In the third episode of Tribe Dynamics' new influencer marketing podcast, Conor sits down with Evelyn Wang, CMO of cult-favorite masstige cosmetics brand Milani, known for holy-grail products like the Luminoso Baked Blush and Conceal + Perfect 2-in-1 Foundation. The indie beauty brand has demonstrated an impressive—and rapidly growing—trajectory in Earned Media Value (EMV) in recent years, most notably since Evelyn joined the team in 2018: from March 2019 to March 2020, Milani accrued $200.5M EMV—a 37% year-over-year growth.
Evelyn made an unexpected pivot into the beauty industry: born in Taiwan and raised in Vancouver, Evelyn went to college in Toronto, first earning a degree in Psychoanalytic Thought. She then made her way to LA for business school at USC, with hopes of breaking into the entertainment industry. But after internships at both Fox and L'Oréal Paris, Evelyn realized that when working in beauty, she was more intimately involved in the initial conceptualization of the product—and the entire process thereafter—than she had been in entertainment.
Evelyn then spent 10 years on the East Coast working at several large beauty corporations including Estée Lauder (where she started in sales), Johnson & Johnson, and back to L'Oréal Paris. She moved back to California to become SVP of Marketing at the privately owned Wet n Wild (where she won WWD/Beauty Inc.’s prestigious Brand Builder of the Year award in 2016), before taking on the coveted role of CMO at Milani in 2018.
In this episode, Evelyn unpacks both the challenges, and liberties, that came with transitioning from huge publicly traded corporations to smaller, independent companies. She dives into her focus on establishing a consistent and synchronous brand story for Milani, from the product packaging to the brand’s social media presence. Conor and Evelyn also discuss the “superpower” of a tight feedback loop between consumer feedback and product development.
Evelyn reveals her core marketing philosophies, including the importance of a compelling story and the necessity of details, before sharing her thoughts on the influencer marketing space, and unveiling Milani’s personalized approach to working with content creators.
We’ve included a few discussion highlights from the episode below, but be sure to check out the full video above, listen to the podcast below, or tune in on Spotify, Apple Podcasts, or Google Podcasts!
The following interview has been lightly edited for concision.
From Content to Crowdsourcing: The Importance of Consumer Feedback in Milani’s Product Development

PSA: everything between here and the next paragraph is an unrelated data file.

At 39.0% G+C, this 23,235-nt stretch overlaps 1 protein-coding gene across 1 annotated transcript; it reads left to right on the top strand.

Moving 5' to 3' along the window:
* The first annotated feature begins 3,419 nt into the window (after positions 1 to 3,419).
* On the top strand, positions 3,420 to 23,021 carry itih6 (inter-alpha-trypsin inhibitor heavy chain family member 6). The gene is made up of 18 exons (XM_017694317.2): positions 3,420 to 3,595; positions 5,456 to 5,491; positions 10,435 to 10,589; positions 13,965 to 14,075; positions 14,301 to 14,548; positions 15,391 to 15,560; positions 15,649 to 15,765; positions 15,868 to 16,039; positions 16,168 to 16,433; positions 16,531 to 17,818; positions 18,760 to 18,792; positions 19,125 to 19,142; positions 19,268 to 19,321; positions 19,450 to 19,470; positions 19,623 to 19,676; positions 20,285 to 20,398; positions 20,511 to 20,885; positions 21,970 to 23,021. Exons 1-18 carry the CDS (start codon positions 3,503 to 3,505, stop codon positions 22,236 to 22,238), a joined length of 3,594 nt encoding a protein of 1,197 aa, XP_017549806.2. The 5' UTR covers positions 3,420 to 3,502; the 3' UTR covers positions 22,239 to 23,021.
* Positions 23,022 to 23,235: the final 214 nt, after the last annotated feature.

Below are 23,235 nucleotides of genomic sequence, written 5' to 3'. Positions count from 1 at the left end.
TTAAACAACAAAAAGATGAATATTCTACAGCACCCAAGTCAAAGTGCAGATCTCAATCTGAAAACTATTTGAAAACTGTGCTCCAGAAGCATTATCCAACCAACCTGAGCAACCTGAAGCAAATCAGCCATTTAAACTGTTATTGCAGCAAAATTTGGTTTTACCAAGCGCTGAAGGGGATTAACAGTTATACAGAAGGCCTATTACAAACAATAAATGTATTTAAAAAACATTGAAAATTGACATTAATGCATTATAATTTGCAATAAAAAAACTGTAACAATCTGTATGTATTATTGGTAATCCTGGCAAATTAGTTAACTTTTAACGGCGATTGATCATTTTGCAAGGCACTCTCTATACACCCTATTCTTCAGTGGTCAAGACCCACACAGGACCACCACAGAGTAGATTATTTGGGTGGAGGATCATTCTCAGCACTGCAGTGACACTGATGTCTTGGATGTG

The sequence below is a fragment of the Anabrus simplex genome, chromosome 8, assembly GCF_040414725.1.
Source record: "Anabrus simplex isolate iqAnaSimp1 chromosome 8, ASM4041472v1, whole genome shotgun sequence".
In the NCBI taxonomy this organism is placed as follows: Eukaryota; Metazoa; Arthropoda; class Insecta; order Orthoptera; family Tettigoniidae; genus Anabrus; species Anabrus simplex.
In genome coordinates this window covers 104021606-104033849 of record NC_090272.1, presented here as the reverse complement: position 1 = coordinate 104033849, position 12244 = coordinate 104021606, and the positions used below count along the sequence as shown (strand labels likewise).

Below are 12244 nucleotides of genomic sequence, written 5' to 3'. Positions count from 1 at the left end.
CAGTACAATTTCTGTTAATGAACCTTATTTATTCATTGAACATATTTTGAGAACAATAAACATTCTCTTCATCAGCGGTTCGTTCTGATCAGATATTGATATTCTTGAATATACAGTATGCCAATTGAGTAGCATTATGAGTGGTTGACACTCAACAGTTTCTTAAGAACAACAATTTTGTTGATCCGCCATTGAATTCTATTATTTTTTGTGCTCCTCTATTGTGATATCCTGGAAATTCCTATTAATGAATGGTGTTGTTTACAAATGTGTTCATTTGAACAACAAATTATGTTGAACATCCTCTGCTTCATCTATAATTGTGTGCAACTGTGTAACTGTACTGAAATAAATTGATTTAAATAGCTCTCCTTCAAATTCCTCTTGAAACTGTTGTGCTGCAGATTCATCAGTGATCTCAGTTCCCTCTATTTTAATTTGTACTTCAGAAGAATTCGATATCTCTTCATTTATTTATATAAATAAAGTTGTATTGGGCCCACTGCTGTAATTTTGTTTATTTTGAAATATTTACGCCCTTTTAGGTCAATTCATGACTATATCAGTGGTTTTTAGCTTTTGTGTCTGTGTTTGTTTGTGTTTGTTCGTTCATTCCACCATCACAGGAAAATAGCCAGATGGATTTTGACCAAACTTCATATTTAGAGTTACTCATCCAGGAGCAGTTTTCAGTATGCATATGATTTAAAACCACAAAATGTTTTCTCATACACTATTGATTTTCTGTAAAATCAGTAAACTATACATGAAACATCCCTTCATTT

Conor: When we were talking with ColourPop [for Episode 1], one of their superpowers is this integrated manufacturing and the ability to have a really tight feedback loop between social, digital, and product. So, they release something in the market, they get immediate feedback on it through reviews and tutorials, and then they take that and run with it, whether it's creating a new product or adjusting that product. How do you guys think about that? How do you think about connecting product and marketing in a way that’s really synergistic?
Evelyn: I think that is the superpower of how brands are succeeding today. If you can loop together product and content, and also all of the feedback that you're getting in real time from your consumers, you have something very powerful. With Milani, we don't own our own manufacturing, but we're still engaging in the same process. And something that I really believe is that the marketing starts with the product, right? It has to have embedded storytelling. So the product, from the way it's named, from the way it looks visually, is so important. Something that my team spends a lot of time on is, visually, how does this product read? Even without a word, does it tell a story and can you tell the positioning?
So, that's something that we're doing from the beginning, from how we design the product. When we launch a product onto social, the entire [Milani] team is reading every single comment. Part of why Milani’s engagement is so high is that the entire Milani team is on our social, replying to all the comments. And if someone's like—this of course never happens—but let's say a product was hard to dispense [from the bottle] or something, we’re immediately like, “Okay, how can we update usage directions, or how can we provide more education?” We see what the comments are and we're immediately adjusting content as soon as possible to address consumer feedback.
And then we get a lot of future ideas, and we actually deliberately use our social media as a form of crowdsourcing for new product ideas. We'll ask on IG stories and on Twitter, “What do you want to see us launch? What else is missing?” We have also started using other types of formal crowdsourcing agencies and platforms to ask questions, because we want to deliver product that has built-in consumer demand. That's really a huge part of our model.